2016 may have been a shit year for politics and the mortality of cultural icons, but it was a banner year for horror films and a few of the best ones are ultra-low-budget affairs that may have slipped under some folks’ radar.
What follows are, in my opinion, the five best horror movies of 2016. Note that a couple of these titles were completed in 2015, but did not receive wide distribution until 2016. Also, full disclosure: I have not yet seen The Shallows, Hush, Train to Busan, or The Love Witch—all of which have gotten great reviews from respected sources.
Night of Something Strange
This over-the-top splatter flick about an STD that turns its victims into raging zombie-like maniacs was shot by up-and-coming film maker Jonathan Straiton in Virginia for a mere $40,000. It looks like a million bucks. With top-notch gross-out effects and awkwardly comic sexual situations, Night of Something Strange delivers the sort of comic-book violence and black humor that will resonate with fans of the Evil Dead series or Street Trash. It doesn’t take itself too seriously, and a sick sense of humor may be required for full enjoyment, but there’s still moments that are shocking and brutal. Straiton is a director to keep an eye on. The film is rentable on Amazon with a DVD/BD forthcoming.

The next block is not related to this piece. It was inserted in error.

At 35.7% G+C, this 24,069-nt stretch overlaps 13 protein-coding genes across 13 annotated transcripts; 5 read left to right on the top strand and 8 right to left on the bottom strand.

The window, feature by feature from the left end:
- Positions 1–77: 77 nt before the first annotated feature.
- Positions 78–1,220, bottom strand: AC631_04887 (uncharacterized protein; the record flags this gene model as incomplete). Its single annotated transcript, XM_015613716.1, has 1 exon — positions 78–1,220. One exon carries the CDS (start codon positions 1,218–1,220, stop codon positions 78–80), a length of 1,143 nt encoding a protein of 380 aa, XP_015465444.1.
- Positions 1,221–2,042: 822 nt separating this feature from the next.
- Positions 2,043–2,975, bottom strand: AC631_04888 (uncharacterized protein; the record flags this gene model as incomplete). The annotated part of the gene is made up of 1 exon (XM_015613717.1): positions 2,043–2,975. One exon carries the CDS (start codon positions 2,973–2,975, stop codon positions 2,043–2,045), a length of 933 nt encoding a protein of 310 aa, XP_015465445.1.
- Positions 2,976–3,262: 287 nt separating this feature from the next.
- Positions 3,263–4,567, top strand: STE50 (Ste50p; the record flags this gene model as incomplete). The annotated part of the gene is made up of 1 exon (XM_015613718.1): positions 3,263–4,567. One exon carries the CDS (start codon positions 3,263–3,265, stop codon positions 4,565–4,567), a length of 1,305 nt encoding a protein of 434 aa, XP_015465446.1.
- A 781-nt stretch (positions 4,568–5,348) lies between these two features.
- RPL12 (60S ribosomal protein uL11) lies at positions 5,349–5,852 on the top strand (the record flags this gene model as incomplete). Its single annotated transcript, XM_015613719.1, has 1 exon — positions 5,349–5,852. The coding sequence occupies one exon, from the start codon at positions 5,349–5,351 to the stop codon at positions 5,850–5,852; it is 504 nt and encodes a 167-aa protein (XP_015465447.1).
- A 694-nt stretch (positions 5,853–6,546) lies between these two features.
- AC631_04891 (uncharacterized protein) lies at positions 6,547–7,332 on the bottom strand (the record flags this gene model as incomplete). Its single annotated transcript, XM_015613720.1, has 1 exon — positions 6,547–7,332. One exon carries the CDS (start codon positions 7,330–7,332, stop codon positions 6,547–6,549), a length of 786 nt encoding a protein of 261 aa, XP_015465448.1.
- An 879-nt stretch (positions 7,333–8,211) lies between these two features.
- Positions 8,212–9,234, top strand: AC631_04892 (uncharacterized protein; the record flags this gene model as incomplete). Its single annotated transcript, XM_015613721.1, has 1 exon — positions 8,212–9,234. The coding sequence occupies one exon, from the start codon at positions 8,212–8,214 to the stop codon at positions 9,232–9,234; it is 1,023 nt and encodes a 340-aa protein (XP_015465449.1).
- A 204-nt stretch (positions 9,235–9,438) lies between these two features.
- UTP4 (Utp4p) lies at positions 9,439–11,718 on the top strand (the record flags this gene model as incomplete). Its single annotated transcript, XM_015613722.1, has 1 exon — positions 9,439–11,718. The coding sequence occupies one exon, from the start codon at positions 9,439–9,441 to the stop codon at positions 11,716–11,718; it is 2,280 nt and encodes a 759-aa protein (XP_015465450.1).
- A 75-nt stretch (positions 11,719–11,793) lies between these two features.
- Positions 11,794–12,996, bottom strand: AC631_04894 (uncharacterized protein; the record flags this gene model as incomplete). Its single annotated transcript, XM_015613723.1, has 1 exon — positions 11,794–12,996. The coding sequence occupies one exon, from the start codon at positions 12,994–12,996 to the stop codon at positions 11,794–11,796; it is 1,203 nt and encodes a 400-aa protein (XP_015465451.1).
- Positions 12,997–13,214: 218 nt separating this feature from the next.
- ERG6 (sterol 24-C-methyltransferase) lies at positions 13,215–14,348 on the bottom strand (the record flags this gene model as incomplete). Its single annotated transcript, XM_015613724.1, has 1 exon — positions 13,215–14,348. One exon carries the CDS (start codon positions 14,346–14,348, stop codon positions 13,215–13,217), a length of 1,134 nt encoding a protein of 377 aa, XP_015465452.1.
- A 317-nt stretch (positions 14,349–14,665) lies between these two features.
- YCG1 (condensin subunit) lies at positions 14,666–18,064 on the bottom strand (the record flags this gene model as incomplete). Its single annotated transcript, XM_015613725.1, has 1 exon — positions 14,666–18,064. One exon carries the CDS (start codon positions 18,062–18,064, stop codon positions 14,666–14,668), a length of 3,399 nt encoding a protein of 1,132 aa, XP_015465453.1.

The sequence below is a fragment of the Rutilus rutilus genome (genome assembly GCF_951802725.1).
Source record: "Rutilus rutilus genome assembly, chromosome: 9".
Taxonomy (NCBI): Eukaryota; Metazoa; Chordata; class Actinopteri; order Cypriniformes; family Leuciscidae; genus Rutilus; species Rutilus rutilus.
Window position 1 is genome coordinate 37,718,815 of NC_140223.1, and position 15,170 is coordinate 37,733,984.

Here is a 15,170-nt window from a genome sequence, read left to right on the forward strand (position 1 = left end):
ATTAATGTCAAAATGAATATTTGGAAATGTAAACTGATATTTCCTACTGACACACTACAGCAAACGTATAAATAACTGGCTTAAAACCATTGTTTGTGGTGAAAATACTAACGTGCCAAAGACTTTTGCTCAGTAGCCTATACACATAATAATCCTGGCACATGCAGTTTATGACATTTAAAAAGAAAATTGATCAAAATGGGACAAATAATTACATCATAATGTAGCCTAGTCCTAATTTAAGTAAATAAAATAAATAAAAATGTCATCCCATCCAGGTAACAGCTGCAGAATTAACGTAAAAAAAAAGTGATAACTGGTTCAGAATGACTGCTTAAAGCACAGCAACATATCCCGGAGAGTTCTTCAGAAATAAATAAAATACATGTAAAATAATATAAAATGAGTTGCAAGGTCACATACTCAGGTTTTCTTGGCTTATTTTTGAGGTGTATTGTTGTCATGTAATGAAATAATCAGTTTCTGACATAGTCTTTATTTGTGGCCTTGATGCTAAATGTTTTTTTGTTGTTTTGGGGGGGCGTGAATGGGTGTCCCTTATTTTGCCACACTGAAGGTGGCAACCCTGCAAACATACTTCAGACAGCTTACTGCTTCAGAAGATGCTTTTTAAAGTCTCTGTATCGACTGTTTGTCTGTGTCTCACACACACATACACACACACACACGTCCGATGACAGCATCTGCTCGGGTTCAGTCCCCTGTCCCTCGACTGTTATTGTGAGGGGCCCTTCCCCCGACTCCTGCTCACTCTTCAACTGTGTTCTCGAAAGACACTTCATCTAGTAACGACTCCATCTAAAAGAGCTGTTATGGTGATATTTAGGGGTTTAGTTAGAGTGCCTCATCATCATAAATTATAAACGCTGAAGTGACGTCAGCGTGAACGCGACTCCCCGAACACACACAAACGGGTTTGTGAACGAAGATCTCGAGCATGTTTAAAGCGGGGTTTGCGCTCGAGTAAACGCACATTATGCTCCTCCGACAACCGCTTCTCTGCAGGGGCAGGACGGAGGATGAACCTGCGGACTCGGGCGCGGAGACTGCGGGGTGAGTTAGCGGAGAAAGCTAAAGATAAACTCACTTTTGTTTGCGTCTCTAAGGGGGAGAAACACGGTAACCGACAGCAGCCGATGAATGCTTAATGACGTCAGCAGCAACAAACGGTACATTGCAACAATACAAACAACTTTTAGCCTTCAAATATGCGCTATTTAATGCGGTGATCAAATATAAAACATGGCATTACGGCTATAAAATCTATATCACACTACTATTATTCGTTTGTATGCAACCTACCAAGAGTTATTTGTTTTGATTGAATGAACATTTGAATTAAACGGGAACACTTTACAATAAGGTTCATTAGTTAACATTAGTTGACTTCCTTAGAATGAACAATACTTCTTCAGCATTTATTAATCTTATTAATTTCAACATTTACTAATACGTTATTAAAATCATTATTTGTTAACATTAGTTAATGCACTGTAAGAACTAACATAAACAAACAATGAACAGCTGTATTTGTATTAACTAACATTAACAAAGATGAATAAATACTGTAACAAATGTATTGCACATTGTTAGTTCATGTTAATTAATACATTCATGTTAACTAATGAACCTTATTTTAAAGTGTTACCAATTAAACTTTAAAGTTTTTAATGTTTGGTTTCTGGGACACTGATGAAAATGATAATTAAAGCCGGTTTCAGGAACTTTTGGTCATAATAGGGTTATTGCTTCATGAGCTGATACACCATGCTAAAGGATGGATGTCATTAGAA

This quasi-art film may be the “weirdest” entry on the list, and I imagine some would find its premise a bit pretentious, but it’s one of the most refreshingly original horror films I’ve seen in at least a decade. Michael Medaglia’s Deep Dark follows a struggling, untalented artist working in the unappreciated medium of mobiles. The artist discovers a hole in the wall of his rented room which communicates with him, at first through a series of notes and then, as the hole gains strength, verbally, and eventually—when things start to get really weird—sexually. The hole in the wall provides the artist with the tools to achieve his dreams of success in the art world, getting him into a gallery and eventually into the gallery owner’s pants, which causes a (sometimes graphically) messy love triangle between the artist, patron, and muse. Fans of Lynch and Cronenberg take note of Deep Dark. Like Night of Something Strange, this is another highly effective film shot on a ridiculously low budget: reportedly $20,000.
More after the jump…